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Topology Classification with Deep Learning to Improve Real-Time Event Selection at the LHC


We show how an event topology classification based on deep learning could be used to improve the purity of data samples selected in real time at the Large Hadron Collider. We consider different data representations, on which different kinds of multi-class classifiers are trained. Both raw data and high-level features are utilized. In the considered examples, a filter based on the classifier’s score can be trained to retain \(\sim 99\%\) of the interesting events and reduce the false-positive rate by more than one order of magnitude. By operating such a filter as part of the online event selection infrastructure of the LHC experiments, one could benefit from a more flexible and inclusive selection strategy while reducing the amount of downstream resources wasted in processing false positives. The saved resources could translate into a reduction of the detector operation cost or into an effective increase of storage and processing capabilities, which could be reinvested to extend the physics reach of the LHC experiments.

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  1. A jet is a spray of hadrons, typically originating from the hadronization of gluons and quarks produced in the proton collisions.

  2. In this paper, we set units in such a way that c = \(\hbar\) = 1.


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This work is supported by Grants from the Swiss National Supercomputing Center (CSCS) under project ID d59, the United States Department of Energy, Office of High Energy Physics Research under Caltech Contract No. DE-SC0011925, and the European Research Council (ERC) under the European Union’s Horizon 2020 research and innovation program (Grant agreement no. 772369). T.N. would like to thank Duc Le for valuable discussions during the earlier stage of this project. We thank CERN OpenLab for supporting D.W. during his internship at CERN. We are grateful to Caltech and the Kavli Foundation for their support of undergraduate student research in cross-cutting areas of machine learning and domain sciences. Part of this work was conducted at “iBanks”, the AI GPU cluster at Caltech. We acknowledge NVIDIA, SuperMicro and the Kavli Foundation for their support of “iBanks”.

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Appendix A An Alternative Use Case

Appendix A An Alternative Use Case

In this paper, we showed how one could use a topology classifier to keep the overall trigger rate under control while operating triggers with otherwise unsustainable loose selections. In this appendix, we discuss how topology classifiers could be used to save resources for a pre-defined baseline trigger selection by rejecting events associated to unwanted topologies. In this case, the main goal is not to reduce the impact of the online selection. Instead, we focus on reducing resource consumption downstream for a given trigger selection.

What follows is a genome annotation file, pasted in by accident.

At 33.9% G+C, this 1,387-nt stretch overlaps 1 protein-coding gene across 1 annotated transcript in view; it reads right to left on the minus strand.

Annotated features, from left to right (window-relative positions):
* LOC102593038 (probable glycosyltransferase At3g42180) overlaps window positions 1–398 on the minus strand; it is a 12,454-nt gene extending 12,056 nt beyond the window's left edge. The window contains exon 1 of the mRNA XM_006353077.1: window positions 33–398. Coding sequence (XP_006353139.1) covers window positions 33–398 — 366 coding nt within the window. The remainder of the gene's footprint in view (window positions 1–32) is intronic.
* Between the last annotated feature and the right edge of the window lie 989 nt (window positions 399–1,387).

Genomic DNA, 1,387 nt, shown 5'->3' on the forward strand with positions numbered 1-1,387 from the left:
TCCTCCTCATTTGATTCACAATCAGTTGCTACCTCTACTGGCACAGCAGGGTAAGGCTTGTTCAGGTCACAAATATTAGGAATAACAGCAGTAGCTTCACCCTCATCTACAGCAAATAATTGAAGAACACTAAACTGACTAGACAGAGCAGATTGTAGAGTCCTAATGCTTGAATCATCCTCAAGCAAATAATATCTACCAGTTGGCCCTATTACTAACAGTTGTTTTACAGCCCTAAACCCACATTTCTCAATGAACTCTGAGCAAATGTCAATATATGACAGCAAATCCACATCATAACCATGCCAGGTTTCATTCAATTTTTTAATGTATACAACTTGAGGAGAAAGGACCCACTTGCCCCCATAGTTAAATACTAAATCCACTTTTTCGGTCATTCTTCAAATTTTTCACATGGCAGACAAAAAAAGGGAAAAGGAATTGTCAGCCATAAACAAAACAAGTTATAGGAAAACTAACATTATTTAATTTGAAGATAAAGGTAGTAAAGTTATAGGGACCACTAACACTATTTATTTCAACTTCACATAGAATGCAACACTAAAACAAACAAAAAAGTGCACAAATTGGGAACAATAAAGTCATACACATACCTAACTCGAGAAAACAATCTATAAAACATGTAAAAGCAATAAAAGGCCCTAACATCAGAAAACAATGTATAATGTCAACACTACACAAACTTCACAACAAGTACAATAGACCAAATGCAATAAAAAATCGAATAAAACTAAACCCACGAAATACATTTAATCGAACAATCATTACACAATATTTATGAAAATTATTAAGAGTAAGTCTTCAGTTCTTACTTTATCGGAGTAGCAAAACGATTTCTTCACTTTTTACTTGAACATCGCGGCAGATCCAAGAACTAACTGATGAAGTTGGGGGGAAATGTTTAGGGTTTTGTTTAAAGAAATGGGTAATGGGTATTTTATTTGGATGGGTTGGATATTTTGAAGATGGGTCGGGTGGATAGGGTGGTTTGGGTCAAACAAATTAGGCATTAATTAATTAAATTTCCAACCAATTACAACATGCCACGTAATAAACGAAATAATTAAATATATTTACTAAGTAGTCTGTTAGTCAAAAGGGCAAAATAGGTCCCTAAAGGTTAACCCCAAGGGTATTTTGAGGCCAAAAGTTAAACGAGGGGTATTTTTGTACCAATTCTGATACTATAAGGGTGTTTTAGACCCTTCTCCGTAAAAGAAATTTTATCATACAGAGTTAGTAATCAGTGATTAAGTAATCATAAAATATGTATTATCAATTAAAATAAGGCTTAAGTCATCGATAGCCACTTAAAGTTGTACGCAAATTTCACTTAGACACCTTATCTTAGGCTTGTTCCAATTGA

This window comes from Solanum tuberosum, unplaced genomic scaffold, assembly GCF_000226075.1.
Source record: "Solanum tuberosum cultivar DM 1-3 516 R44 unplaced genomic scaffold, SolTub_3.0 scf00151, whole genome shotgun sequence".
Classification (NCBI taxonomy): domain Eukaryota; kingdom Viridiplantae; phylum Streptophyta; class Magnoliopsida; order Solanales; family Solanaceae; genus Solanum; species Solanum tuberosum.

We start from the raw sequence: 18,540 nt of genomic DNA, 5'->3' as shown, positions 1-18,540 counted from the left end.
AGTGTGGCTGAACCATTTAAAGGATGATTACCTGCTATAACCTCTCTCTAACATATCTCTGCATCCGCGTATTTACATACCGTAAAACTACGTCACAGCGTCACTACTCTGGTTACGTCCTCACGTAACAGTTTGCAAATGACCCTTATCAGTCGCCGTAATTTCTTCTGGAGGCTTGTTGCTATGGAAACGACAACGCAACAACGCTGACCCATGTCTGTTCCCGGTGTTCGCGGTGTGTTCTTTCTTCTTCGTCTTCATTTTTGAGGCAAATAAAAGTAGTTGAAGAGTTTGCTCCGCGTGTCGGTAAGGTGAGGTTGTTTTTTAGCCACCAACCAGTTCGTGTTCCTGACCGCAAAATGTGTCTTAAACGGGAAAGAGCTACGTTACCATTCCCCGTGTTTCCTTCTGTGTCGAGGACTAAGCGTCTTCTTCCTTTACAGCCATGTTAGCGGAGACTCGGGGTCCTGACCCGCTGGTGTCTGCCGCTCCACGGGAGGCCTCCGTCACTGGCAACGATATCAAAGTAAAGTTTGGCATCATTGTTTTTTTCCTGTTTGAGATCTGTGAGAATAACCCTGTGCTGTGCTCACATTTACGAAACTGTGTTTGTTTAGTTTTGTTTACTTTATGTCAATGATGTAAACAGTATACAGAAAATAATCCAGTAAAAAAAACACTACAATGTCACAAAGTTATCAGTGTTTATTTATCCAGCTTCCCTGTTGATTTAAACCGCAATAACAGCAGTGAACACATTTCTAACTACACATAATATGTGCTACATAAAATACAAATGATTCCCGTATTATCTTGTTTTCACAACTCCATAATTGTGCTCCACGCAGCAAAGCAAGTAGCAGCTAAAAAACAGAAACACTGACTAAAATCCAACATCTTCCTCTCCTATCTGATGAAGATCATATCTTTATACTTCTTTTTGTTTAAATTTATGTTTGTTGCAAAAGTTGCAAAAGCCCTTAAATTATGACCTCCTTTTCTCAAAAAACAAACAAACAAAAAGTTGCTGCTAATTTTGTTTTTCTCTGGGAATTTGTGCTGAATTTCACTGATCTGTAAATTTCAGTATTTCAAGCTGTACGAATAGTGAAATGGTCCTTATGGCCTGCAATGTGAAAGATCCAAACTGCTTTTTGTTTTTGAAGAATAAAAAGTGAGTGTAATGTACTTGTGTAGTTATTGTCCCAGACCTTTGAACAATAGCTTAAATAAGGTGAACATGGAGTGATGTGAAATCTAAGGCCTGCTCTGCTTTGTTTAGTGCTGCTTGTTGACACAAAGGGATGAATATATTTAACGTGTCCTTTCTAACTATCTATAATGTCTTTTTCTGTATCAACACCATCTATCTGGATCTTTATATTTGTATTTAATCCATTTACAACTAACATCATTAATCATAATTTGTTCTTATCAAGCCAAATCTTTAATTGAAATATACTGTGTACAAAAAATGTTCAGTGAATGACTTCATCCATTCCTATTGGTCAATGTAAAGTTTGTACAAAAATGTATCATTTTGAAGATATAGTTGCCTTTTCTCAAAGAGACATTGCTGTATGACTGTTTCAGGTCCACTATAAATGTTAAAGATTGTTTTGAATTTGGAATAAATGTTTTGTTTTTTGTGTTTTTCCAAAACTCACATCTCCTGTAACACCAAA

To this purpose, we consider a copy of the data set described in section “Data Set”, obtained tightening the \(p_\mathrm{{T}}\) threshold from 23 to 25 GeV and the isolation requirement from \(\mathtt{ISO}< 0.45\hbox { to} \mathtt{ISO} < 0.20\). Doing so, the sample composition changes as follow: 7.5% QCD; 92% W; 0.5% \(t \bar{t}\). With such selections, the trigger acceptance rate would decrease from 690 Hz to 390 Hz, closer to what is currently allocated for these triggers in the CMS experiment.

Following the procedure described in sections “Model description” and “Results”, we train the same topology classifiers on this data set. The corresponding ROC curves are presented in Fig. 11 for a \(t \bar{t}\) and a W selector.

Fig. 11
figure 11

ROC curves for the \(t\bar{t}\) (left) and W (right) selectors described in the paper, trained on a data set defined by a tighter baseline selection

We then define a set of trigger filters applying a lower threshold to the normalized score of the classifier, choosing the threshold value that corresponds to a certain TPR value. The result is presented in Table 3, in terms of the FPR and the trigger rate.

Table 3 False-positive rate (FPR) and trigger rate (TR) corresponding to different values of the true-positive rate (TPR), for a \(t \bar{t}\) (top) and W selector

The trigger baseline selection we use in this study, close to what is used nowadays in CMS for muons, gives an overall trigger rate (i.e., summing electron and muon events) of \(\sim\) 390 Hz (i.e., 190 Hz per lepton flavor). If one was willing to take (as an example) half the W events and all the \(t \bar{t}\) events, this number could be reduced to \(\sim 200\hbox { Hz}\) using the inclusive selectors presented in this study (taking into account the partial overlap between the two triggers). A more classic approach would consist in prescaling the isolated-lepton triggers, i.e., randomly accepting half of the events. The effect on W events would be the same, but one would lose half of the \(t \bar{t}\) events while still writing 15 times more QCD than \(t \bar{t}\) events. In this respect, the strategy we propose would allow a more flexible and cost-effective strategy.

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Nguyen, T.Q., Weitekamp, D., Anderson, D. et al. Topology Classification with Deep Learning to Improve Real-Time Event Selection at the LHC. Comput Softw Big Sci 3, 12 (2019).

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